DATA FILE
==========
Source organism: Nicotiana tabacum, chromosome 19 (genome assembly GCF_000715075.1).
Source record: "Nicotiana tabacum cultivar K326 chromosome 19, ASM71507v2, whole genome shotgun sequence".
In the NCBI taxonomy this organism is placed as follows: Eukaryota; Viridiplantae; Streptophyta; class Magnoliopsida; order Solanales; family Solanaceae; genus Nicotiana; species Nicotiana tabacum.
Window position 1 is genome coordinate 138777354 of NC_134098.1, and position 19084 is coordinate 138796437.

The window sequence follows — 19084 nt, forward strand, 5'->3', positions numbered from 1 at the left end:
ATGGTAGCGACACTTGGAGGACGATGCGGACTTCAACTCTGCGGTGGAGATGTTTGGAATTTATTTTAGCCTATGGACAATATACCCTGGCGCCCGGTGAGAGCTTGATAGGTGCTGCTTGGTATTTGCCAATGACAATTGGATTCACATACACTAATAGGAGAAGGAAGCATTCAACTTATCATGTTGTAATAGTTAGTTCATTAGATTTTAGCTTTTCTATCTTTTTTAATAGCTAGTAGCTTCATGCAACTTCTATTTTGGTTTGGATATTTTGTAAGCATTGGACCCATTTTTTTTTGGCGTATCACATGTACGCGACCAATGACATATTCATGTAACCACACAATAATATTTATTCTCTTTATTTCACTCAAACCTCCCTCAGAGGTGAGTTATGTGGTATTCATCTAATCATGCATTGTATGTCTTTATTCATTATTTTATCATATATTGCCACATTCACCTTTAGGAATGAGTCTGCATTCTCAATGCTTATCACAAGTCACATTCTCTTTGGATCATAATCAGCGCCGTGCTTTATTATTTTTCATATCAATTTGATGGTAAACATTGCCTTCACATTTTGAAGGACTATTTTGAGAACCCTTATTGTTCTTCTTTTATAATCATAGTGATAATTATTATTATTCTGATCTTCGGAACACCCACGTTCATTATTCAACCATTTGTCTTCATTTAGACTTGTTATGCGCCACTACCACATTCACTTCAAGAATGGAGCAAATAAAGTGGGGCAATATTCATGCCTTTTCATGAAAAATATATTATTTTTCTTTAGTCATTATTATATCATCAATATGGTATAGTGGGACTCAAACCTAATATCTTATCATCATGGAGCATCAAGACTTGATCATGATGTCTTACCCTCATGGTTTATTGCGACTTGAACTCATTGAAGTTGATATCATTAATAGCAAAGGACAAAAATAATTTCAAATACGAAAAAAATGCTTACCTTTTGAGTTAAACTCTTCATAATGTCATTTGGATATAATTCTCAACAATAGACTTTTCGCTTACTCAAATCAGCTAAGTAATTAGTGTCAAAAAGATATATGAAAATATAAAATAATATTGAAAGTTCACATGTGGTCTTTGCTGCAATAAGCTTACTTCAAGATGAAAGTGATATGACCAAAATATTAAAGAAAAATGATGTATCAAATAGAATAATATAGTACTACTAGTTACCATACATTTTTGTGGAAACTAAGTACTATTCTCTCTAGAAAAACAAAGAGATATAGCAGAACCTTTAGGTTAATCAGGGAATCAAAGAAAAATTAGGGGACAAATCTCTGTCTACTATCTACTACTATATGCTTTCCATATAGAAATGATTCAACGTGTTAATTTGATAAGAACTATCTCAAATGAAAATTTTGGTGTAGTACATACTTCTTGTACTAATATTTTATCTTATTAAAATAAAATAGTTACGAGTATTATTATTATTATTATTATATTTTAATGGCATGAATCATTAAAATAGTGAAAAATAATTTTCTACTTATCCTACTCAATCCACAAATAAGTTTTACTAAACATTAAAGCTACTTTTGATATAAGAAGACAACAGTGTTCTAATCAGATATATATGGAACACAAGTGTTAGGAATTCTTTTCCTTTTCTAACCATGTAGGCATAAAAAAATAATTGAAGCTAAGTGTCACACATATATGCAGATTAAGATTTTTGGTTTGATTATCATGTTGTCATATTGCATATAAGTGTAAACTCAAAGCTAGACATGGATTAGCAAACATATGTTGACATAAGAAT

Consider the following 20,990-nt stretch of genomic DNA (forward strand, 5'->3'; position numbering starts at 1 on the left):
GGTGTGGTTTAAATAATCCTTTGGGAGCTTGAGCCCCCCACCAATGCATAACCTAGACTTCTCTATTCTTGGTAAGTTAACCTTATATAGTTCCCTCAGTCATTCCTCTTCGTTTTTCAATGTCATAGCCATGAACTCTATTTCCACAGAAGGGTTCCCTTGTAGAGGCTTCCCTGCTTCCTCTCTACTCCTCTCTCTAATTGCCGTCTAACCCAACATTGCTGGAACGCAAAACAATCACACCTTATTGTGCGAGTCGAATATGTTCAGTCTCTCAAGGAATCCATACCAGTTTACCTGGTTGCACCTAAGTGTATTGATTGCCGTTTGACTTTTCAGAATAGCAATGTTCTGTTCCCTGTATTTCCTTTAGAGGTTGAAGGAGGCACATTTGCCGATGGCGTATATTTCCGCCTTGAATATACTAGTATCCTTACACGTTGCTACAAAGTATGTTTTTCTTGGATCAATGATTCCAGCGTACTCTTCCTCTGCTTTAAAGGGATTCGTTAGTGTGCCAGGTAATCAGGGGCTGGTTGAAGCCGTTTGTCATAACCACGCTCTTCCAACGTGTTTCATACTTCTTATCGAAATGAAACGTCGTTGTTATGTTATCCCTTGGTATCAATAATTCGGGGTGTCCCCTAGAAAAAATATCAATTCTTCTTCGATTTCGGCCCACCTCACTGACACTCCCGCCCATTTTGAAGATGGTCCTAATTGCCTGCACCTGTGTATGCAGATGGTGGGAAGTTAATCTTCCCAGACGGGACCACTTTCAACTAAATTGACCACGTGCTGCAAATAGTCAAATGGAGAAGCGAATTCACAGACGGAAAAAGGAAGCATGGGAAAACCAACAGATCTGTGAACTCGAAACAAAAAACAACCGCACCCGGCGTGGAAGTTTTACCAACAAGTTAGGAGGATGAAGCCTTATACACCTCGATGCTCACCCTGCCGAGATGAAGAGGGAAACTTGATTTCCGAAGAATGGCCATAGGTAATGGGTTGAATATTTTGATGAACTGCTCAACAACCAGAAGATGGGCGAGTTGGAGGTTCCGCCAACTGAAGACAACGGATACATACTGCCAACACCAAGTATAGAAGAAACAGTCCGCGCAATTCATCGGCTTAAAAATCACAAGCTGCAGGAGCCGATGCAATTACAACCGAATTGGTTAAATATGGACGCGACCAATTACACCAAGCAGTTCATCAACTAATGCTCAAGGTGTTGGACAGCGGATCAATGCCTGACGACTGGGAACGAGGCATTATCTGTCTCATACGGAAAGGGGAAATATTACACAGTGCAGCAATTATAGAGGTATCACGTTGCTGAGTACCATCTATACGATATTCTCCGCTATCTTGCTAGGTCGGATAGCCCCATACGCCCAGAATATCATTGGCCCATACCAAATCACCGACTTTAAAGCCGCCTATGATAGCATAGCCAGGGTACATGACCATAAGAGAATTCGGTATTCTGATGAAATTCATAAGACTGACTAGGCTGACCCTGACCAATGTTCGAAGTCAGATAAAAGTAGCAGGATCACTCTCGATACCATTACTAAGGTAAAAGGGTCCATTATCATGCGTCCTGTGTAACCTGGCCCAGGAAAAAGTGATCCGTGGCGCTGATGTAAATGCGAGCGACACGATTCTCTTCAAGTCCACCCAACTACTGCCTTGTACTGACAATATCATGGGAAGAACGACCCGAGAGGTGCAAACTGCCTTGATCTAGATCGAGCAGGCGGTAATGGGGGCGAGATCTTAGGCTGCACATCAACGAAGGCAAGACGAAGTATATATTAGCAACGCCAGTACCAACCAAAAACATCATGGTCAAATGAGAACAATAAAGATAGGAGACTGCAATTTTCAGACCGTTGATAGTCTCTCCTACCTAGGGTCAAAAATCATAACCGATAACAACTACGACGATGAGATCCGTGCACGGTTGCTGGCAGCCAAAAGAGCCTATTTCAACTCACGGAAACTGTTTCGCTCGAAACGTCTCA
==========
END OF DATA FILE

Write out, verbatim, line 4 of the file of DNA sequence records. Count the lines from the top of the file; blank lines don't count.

Window position 1 is genome coordinate 138777354 of NC_134098.1, and position 19084 is coordinate 138796437.